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Danish Oil

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Blog entry by thecarpentershands posted 05-22-2012 12:03 AM 1078 reads 0 times favorited 4 comments Add to Favorites Watch

So, a fellow carpenter just told me about danish oil so naturally, i picked some up. I just put it on a cherry and ash box which I will be finishing soon and WOW! I was blown away by the enhancement of the oil. I have mainly been using linseed oil, shellac and polyurethane lately but I really think danish oil is going to open pandora’s box of finishes. Again, I’ll say WOW! God bless.

-- Brian M. Sharpe - http://www.etsy.com/shop/TheCarpentersHands



4 comments so far

View derosa's profile

derosa

1556 posts in 1486 days


#1 posted 05-22-2012 03:26 AM

It was the first stuff I used and I find I really like it the best as well for lots of small projects.

-- --Rev. Russ in NY-- A posse ad esse

View Bearpie's profile

Bearpie

2587 posts in 1669 days


#2 posted 05-22-2012 11:39 PM

I also use Danish oil but I mix it 50/50 with Tung oil and it works pretty good for me.

-- Erwin, Jacksonville, FL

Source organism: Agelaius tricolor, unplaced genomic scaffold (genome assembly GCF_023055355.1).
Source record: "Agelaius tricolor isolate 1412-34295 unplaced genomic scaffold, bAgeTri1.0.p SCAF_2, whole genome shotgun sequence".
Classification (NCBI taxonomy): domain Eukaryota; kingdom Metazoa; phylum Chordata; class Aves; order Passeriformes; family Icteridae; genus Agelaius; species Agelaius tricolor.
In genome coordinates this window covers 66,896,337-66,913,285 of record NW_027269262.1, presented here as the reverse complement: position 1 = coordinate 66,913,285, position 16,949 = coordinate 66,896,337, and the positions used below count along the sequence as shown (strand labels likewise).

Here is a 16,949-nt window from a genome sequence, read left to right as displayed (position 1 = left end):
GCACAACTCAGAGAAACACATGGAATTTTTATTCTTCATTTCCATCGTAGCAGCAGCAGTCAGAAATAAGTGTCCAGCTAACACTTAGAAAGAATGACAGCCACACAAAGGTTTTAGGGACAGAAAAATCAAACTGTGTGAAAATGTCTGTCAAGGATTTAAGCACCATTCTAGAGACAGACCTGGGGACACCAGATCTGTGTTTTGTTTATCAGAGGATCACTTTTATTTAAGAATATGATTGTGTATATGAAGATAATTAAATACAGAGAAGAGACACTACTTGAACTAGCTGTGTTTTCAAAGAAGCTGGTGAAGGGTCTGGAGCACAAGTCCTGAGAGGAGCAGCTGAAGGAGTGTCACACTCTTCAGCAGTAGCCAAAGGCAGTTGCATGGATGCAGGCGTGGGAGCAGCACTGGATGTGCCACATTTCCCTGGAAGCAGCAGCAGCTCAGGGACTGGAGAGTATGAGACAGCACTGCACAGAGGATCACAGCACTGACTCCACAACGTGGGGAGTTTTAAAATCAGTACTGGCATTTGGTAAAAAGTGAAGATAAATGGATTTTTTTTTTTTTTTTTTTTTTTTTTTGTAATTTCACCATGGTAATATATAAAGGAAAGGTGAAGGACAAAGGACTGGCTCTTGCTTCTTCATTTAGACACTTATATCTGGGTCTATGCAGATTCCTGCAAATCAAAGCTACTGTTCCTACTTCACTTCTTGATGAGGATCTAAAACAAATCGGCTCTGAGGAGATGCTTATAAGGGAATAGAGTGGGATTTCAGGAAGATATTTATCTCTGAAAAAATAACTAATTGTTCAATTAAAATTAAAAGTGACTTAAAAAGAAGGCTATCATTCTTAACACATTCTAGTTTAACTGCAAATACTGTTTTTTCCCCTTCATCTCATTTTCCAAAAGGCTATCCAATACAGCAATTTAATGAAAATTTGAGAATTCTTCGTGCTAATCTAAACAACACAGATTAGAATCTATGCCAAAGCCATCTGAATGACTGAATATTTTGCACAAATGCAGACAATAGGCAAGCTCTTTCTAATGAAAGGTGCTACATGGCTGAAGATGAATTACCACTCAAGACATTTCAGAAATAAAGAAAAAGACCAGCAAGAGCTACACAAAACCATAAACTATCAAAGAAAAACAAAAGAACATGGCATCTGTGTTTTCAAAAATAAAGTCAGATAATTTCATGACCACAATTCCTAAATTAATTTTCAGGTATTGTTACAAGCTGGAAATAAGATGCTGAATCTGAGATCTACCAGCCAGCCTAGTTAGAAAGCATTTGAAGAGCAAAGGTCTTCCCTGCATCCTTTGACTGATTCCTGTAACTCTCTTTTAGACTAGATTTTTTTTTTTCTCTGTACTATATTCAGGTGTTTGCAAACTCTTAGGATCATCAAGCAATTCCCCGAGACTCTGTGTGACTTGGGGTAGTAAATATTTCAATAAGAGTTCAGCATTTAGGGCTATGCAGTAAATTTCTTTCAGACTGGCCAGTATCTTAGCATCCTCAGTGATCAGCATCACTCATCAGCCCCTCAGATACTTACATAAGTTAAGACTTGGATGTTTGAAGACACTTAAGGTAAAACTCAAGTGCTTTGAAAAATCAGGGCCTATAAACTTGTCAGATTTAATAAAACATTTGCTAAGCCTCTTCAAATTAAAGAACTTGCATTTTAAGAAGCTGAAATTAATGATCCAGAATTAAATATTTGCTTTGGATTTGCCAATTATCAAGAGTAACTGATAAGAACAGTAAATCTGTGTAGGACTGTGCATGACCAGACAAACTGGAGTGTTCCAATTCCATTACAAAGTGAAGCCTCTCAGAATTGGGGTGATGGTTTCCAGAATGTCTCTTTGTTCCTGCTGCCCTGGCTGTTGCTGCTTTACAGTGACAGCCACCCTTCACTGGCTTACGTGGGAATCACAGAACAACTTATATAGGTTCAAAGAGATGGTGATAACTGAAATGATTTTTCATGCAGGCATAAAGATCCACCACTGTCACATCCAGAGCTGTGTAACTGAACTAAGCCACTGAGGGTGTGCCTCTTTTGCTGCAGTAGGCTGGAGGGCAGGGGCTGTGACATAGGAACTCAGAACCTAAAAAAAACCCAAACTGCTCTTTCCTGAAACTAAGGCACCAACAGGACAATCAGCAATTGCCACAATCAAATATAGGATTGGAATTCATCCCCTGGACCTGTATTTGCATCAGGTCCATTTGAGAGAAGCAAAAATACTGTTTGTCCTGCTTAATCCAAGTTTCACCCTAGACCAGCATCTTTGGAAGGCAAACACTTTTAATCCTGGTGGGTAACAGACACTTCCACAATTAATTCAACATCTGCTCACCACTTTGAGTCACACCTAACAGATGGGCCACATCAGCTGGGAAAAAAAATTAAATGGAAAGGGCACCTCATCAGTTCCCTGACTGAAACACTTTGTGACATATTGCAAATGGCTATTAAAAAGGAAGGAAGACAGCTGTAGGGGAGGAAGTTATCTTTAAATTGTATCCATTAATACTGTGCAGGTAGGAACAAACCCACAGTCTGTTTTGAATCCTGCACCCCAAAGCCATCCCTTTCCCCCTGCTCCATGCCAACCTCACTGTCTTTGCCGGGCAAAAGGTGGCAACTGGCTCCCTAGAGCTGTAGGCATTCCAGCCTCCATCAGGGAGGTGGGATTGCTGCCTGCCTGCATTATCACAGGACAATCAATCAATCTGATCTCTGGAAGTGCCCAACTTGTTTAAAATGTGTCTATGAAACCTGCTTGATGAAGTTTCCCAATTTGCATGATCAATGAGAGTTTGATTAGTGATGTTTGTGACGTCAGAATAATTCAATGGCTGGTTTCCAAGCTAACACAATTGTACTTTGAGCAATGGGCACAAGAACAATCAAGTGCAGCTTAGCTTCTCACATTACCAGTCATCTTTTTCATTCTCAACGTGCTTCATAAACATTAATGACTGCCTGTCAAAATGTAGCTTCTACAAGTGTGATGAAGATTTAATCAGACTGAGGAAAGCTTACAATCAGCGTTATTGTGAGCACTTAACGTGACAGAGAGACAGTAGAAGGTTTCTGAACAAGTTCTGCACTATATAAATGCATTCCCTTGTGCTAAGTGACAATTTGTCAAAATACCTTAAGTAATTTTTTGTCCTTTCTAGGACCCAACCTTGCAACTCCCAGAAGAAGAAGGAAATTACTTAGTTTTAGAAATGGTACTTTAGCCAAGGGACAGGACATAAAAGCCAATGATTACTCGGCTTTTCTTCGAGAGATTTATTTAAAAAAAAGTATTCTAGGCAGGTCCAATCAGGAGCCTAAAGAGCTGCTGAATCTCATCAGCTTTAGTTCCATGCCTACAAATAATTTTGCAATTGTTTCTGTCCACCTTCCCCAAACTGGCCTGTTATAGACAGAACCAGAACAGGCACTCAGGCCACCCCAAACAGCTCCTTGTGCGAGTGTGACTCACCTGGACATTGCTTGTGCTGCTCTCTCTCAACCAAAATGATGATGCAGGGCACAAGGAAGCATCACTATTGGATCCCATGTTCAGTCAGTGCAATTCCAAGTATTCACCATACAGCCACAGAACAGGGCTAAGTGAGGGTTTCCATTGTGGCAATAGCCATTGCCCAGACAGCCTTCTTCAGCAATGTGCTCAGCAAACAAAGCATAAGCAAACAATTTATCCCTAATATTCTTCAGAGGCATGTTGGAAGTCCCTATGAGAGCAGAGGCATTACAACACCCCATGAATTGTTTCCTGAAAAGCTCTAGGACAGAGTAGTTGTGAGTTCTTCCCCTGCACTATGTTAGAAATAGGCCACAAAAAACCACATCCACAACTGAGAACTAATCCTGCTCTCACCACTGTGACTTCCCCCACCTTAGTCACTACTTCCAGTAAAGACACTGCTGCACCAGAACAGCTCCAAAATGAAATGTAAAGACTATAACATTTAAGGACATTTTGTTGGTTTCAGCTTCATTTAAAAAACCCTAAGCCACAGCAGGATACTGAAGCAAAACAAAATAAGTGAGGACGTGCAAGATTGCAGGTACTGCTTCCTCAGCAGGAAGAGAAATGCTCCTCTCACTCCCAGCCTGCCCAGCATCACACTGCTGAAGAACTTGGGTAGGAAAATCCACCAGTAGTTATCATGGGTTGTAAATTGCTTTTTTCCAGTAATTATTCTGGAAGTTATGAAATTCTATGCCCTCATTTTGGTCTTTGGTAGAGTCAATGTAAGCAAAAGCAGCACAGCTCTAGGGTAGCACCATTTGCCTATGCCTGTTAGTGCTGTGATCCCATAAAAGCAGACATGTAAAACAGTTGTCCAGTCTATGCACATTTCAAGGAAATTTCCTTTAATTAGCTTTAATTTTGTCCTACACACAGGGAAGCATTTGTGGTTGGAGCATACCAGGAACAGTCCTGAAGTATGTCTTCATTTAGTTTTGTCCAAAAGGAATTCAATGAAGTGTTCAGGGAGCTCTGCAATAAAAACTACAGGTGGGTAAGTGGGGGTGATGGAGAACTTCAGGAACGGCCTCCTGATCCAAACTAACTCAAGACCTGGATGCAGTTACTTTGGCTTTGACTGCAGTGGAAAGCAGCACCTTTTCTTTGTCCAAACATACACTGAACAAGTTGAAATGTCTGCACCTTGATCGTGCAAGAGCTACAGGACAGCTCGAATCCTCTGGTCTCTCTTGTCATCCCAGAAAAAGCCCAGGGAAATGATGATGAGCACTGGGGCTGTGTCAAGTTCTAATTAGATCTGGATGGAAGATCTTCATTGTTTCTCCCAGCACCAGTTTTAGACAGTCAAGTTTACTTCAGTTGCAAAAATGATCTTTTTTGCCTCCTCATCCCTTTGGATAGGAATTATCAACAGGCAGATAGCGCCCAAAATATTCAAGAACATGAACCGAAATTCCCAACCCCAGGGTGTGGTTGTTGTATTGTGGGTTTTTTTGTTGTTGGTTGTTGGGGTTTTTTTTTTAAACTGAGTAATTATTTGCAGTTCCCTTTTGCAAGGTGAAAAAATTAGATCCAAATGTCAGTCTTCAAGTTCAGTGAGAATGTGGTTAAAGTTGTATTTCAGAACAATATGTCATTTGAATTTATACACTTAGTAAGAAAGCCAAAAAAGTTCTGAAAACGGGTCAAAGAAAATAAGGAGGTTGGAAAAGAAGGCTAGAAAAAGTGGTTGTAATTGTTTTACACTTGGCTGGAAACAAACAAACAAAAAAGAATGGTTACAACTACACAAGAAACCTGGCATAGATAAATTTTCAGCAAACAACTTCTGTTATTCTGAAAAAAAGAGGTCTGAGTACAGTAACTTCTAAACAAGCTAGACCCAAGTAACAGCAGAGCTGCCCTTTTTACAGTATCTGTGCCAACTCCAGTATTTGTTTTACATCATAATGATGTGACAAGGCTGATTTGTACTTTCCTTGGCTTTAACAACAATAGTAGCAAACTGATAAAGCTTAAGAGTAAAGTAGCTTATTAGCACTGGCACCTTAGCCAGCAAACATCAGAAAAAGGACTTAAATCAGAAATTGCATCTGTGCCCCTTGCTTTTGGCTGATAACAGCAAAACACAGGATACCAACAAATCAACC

View MJCD's profile

MJCD

452 posts in 1022 days


#3 posted 05-23-2012 03:55 AM

Some essential points that I’ve learned about the Danish Oils:
Flood the first coat, then wipe-off the extra before completing the first coat; you want to ensure there is enough oil on the surface for the initial penetration – but do wipe it down once this has occurred; that is, don’t let it ‘pool’ on the surface.
Second, the first coat must dry completely before a light sanding, and second coat – this can take 12 to 24 hours, depending on temp and humidity.
try a non-steel wool 600 grit abrasive (Mirka Abarnet, for one). Using Steel Wool will create a metal particulate residue (the stuff breaks during the rubbing process), some of which will embed in the wood. Lightly abrade between coats.
Danish Oil does not ‘build’ rapidly: I find three-to-five coats are necessary.
I’m not an expert, and there are many within the Forum community.
MJCD

-- Lead By Example; Make a Difference

View robscastle's profile

robscastle

1696 posts in 855 days


#4 posted 05-24-2012 07:46 AM

An excellent product, remembering its particular characteristics of being exothermic though.
Dispose of all materials after using it, as we would not want an unexpected fire in a wood working area already full of many incompatable combustable products.

Or seal them in a metal tin for later.

Regards

Robert Brennan

-- Regards Robert

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